The poet contends, “Lou’s not Times foole.” Love is not the fondling or plaything of time, echoing the rich tradition of persecuted fools, even if “rosie lips and cheeks / Within his bending sickles compasse come.” Rosy “lips and cheeks” are those naturally suffused with blood or those artificially enhanced through cosmetics: fucus was used extensively at court to redden the cheeks and the lips of courtesans and fools and on the stage by players and jesters. (In Sonnet 82 the poet allows that “grosse painting” should be used not on the youth but only “Where cheekes need blood.”) The line’s “bending” suggests the ‘bend’ in the sickle’s curve, or the bend in the arc the sickle cuts, or the action of time ‘bending’ as he cuts with the sickle, all of which contrast with the unbending nature of love in line 4; “compasse” recalls the earlier allusion to the mariner’s compass, but here is the arc which is the outer bound of the sickle’s swathe (compare Sonnet 60.12, “sieth” and Sonnet 100.14, “sieth, and crooked knife”).

In the poet’s final disclaimer, “Loue alters not with his breefe houres and weekes, / But beares it out euen to the edge of doome,” the possessive, “his,” can belong either to time, as earlier in the sonnet, or love; if time, then the disclaimer recapitulates line 3: love remains constant and impervious to time’s divisions; if love, then love remains constant within its own span of time. Love “beares it out,” or ‘endures,’ evoking 1 Corinthians 13, where love “endureth all thynges . . loue falleth neuer away” (BB). The “edge of doome,” the day of final judgement when time ceases, reverts back to the words of the initial charge of impediment, “as you will answere at the dreadfull day of iudgement,” and introduces the poet’s summing up.

The poet’s defences cannot be contradicted because arguments and judgement must be “deferred vnto such time as the trueth be tried” in this case the “edge of doome.” No error can be proued against the poet (“vpon me proued”). The couplet is a rhetorical, legal flourish. If the poet’s refutations are “error” (and they are not), if they are “proued” an error against him (and they cannot be), then the poet hasn’t written (which he has) and no man has ever loved (which is patently false). The “allegations” and “charges” issued against him, which he has so forthrightly contested, cannot be defended, because the deferral of judgement outwits time.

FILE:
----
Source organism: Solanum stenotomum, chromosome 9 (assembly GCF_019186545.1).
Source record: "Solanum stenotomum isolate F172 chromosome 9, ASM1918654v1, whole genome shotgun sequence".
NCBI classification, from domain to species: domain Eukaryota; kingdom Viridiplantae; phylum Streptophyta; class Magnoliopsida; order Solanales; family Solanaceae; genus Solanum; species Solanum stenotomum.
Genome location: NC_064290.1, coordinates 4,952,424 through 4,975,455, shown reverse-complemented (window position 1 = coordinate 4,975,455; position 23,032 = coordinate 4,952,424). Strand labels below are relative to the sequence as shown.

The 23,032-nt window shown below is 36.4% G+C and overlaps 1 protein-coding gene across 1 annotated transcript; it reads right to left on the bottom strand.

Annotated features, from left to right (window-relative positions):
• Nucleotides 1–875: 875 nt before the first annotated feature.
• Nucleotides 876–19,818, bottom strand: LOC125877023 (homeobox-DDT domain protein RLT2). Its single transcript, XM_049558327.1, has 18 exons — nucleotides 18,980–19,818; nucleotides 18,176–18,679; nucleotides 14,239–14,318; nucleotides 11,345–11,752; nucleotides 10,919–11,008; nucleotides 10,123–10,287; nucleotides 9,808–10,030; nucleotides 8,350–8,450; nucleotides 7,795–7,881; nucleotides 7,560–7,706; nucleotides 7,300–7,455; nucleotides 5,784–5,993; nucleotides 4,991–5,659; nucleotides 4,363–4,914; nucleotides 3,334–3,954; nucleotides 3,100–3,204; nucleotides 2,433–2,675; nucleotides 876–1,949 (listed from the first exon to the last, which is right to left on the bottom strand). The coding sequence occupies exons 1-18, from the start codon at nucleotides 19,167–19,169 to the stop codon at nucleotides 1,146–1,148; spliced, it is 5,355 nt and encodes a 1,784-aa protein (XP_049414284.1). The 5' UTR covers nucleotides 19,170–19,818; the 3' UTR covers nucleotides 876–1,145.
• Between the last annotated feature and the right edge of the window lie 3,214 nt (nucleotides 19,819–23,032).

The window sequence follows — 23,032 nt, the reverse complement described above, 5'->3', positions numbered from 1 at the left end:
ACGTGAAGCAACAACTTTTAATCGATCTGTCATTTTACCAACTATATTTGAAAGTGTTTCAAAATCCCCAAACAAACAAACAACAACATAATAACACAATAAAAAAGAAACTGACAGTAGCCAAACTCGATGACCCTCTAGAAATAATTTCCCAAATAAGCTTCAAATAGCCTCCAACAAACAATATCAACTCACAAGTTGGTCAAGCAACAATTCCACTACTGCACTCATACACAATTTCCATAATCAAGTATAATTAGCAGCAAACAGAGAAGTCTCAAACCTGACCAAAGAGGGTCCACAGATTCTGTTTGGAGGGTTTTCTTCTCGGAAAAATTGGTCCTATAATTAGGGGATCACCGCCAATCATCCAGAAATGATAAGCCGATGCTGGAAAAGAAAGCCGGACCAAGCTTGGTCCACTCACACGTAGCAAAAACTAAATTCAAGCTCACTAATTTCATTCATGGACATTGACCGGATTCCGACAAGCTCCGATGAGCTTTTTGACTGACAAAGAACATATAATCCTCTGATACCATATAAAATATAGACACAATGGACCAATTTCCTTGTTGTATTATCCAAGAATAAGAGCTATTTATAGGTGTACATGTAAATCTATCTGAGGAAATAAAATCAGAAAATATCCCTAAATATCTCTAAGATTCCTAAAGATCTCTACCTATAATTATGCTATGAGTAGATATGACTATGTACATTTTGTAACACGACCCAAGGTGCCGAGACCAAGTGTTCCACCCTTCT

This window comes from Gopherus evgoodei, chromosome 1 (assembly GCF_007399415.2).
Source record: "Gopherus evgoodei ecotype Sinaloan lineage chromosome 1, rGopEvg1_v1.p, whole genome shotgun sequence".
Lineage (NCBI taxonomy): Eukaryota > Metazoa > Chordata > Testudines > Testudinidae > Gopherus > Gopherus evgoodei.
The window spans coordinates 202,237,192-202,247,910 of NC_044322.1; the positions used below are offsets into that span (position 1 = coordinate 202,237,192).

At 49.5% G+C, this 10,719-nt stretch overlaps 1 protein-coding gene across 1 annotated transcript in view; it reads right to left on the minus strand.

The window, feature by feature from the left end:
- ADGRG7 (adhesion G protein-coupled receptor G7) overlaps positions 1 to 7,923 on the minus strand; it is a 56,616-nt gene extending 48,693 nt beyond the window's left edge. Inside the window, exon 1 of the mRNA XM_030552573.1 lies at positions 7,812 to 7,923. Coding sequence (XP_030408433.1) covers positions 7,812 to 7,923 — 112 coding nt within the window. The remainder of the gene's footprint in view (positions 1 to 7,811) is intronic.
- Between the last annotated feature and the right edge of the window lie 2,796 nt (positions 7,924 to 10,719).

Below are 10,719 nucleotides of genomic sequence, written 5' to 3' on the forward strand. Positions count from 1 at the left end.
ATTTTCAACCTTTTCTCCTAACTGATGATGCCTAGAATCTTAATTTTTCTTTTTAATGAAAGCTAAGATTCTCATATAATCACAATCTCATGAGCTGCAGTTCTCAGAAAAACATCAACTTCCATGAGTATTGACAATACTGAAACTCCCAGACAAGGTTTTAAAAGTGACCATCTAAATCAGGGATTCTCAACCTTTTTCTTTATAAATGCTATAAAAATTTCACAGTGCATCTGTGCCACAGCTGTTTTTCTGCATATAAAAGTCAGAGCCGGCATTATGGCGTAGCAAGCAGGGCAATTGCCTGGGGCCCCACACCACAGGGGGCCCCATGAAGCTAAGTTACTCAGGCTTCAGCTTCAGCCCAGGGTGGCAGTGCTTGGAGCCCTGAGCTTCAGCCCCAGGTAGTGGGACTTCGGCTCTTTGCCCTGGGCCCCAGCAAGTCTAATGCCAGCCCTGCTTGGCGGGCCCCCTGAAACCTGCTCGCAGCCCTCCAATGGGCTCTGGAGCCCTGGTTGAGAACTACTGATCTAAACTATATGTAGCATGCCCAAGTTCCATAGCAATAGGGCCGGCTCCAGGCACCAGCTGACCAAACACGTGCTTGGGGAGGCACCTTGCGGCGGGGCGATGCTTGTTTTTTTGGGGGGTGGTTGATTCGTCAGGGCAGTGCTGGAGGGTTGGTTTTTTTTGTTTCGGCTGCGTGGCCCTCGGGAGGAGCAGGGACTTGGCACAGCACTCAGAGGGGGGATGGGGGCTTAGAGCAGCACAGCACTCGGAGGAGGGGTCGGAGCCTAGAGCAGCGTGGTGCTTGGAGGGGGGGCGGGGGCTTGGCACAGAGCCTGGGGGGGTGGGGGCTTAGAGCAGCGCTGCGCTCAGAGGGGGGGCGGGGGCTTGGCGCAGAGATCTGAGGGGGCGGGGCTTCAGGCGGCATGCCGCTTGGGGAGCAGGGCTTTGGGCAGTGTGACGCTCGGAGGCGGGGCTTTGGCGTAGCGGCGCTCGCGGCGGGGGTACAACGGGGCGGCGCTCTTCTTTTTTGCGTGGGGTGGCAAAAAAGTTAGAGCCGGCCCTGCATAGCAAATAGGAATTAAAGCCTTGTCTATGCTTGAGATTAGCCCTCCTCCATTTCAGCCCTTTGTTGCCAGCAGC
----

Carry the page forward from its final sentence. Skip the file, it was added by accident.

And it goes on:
116.1. Hooker, Politie (1597) 215.

116.2. Puttenham, 185-87 passim. That Shakespeare knew the figure from Puttenham is apparent from Hamlet’s reaction to the “definement” of Laertes, where he admits that “to deuide him inuentorially would dosie th’ arithmatike of memory,” and makes him ask “why doe we wrap the gentleman in our more rawer breath?” (Ham. 5.2.111-21 passim). The passage parodies Puttenham’s example of merismus, his verses to the Queen, which he admits are inadequate “to wrap vp all her most excellent parts in a few words them entierly comprehending.”

116.3. Puttenham 170.

116.4. See Petrarch 189, “Passa la nave mia.” which Wyatt translated; Spenser begins Amoretti 34 with, “Lyke as a ship that through the Ocean wyde / by conduct of some star doth make her way,” while Whitney associates constancy with an imperilled bark in his emblem for Constantia comes victoriae (Whitney 137).

116.5. Cor. 5.3.74-5.

116.6. See Petrarch 33.2-3, “stella . . nel septentrïone;” Spenser, Amoretti 34.10; JC 3.1.60-62.

116.7. The Latin errare = to wander is the etymon of “error.”